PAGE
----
Save energy by reducing excess ventilation
Energy savings and lessons learned from observed, practical approaches to demand control ventilation
Demand control ventilation (DCV) systems use sensors — generally either CO2 or occupancy sensors — to estimate the actual number of people in an area and supply only as much ventilation air as is needed at a given time. DCV has the potential to save a substantial portion of building energy use in extreme climates like the northern Midwest.
While DCV has been in use for over 20 years and its theoretical impacts well demonstrated, little is known about its operation and energy performance in real buildings. And even less is known about its performance in complex multizone systems.
This project aims to provide information to fill knowledge gaps in
- quantifying impacts of DCV implementation in the Midwest,
- improving existing system operation through commissioning, and
- general DCV best practices.
Meeting these objectives should create opportunities for implementing DCV in more projects throughout the northern climates of the United States. We focused specifically on multizone, non-packaged systems because they serve a large portion of DCV floorspace but are both less understood and substantially more complex than single zone rooftop units.
There are a large variety of approaches to controlling ventilation in Minnesota. There was no majority practicing a common approach that we observed. Many designers favor a relatively aggressive approach; 67% used direct control of outdoor air (OA) dampers (without consideration for system ventilation efficiency).
We measured a sample of six systems over all seasons, and found:
Annual savings from DCV in multizone systems varied from $0.35 per cfm of OA to $1.14/cfm. The median measured annual savings was $0.50/cfm.
Depending on the size of the overall system, this yields a payback of 4-8 years (shorter paybacks for larger systems).
Recommissioning was very beneficial to half of the systems, yielding an additional 48% savings in those systems. This also suggests the importance of initial commissioning in new systems.
Along the way we learned a number of lessons to improve design in execution of DCV:
There are a couple of sequences that are considered best practice, and the industry should improve standardization on these.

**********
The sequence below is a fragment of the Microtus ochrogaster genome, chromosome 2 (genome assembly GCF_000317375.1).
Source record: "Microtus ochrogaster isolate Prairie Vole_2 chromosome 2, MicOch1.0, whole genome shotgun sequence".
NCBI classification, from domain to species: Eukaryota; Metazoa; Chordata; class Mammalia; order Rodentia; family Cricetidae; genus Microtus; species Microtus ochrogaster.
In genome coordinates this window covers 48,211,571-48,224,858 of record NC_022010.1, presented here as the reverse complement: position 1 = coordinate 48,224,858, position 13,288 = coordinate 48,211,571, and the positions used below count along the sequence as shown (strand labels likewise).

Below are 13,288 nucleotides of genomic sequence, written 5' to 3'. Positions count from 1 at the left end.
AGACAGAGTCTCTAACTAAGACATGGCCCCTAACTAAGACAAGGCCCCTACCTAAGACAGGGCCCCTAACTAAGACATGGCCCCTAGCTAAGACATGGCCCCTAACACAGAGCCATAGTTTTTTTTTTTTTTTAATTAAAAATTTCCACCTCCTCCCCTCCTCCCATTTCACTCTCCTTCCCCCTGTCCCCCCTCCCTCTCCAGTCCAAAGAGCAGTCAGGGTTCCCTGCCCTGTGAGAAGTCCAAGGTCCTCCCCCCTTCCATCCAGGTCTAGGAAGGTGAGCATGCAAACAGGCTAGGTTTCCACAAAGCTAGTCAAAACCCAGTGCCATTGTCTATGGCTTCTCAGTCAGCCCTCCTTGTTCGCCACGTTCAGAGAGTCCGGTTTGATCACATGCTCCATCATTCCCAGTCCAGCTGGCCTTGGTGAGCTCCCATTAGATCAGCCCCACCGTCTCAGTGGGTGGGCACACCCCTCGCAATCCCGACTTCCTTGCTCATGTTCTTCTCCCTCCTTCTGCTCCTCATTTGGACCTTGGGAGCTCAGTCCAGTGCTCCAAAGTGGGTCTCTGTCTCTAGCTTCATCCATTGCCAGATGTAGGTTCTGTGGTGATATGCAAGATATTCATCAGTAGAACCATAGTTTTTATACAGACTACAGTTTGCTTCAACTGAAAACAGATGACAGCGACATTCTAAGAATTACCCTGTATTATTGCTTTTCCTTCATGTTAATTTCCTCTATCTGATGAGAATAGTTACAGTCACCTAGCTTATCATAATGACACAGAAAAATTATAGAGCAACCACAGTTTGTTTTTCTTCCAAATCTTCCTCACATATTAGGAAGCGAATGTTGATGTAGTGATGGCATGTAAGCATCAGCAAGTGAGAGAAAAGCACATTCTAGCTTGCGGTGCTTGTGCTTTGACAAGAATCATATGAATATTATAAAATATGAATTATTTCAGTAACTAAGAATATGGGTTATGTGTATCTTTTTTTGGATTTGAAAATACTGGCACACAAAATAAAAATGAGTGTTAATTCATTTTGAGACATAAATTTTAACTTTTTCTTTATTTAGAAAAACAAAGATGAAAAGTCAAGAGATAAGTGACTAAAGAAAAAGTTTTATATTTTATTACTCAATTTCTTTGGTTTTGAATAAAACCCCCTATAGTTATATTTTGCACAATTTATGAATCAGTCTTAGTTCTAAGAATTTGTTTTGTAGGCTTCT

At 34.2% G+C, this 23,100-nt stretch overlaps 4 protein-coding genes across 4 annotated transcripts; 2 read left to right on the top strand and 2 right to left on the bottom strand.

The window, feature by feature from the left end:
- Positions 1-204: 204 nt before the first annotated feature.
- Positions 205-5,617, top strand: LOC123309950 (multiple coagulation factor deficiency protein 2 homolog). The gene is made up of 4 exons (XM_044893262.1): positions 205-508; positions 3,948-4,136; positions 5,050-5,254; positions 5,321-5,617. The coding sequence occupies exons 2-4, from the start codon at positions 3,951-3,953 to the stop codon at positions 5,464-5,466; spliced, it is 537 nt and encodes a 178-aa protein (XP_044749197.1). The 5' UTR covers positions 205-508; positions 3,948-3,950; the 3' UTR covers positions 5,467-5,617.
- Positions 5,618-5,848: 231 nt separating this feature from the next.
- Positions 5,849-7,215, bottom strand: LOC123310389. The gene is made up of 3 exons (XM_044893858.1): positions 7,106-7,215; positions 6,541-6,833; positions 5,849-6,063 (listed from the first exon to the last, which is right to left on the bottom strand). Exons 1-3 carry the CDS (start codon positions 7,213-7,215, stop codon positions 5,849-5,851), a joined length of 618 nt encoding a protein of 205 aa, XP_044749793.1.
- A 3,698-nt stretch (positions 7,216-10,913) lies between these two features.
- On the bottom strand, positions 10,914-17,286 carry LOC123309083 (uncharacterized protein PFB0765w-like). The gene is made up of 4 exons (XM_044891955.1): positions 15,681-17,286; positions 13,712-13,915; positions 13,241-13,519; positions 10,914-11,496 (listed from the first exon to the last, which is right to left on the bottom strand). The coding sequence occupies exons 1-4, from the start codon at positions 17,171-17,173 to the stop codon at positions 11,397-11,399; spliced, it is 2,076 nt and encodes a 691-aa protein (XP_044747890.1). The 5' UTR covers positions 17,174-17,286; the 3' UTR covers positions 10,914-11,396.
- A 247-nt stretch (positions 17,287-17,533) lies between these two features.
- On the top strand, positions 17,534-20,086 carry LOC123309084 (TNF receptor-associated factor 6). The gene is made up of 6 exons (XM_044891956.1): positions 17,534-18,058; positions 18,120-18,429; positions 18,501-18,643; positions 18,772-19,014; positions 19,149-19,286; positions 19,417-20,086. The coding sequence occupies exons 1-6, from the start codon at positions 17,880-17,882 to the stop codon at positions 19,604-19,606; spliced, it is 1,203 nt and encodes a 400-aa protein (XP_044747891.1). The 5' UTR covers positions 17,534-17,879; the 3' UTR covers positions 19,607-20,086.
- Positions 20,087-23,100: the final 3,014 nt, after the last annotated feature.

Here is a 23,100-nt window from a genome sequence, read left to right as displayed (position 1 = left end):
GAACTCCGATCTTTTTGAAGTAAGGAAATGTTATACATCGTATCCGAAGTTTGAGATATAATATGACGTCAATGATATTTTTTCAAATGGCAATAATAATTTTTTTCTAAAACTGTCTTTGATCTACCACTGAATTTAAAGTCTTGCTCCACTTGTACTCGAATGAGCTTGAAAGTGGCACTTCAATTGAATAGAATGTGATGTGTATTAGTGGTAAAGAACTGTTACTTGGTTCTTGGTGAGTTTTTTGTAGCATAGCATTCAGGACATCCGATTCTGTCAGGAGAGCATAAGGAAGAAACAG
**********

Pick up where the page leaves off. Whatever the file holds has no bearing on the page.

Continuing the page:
A decision should be made as to who (engineer or contractor) is responsible for design and they should produce a thorough design prior to installation, understanding the owner’s needs.
Regardless of sequence, CO2 setpoint should follow Appendix A of ASHRAE Standard 62.1 User’s Manual, and lower and upper limits for OA rate should be thought out and set by the designer.
DCV is not simply a “yes or no” proposition for a designer – it is more a question of “how much”.
Critical commissioning steps include: verification of inclusion of key design elements, sensor calibration, optimal OA damper scheduling, and post-occupancy review of operation (via BAS).
There is substantial potential to improve the typical handover process from the design/ construction team to the operator, including proper training, location of CO2 sensors and reporting/alarms, and the reasons for DCV’s importance.
19% of the sensors we observed required calibration during our 15-month study.
There are several opportunities for energy efficiency programs to achieve savings from DCV; these are summarized in our fact sheet.
The project was a result of grant support from the Minnesota Department of Commerce, Division of Energy Resources (funded by Minnesota ratepayers). The cooperation of Division staff is also greatly appreciated.
Other Slipstream staff who contributed to this project include Ben Auchter, Melanie Lord, and Alisa Peterson. The authors would also like to acknowledge all participating research subjects for their cooperation and time, and Siemens Building Technologies for their technical assistance.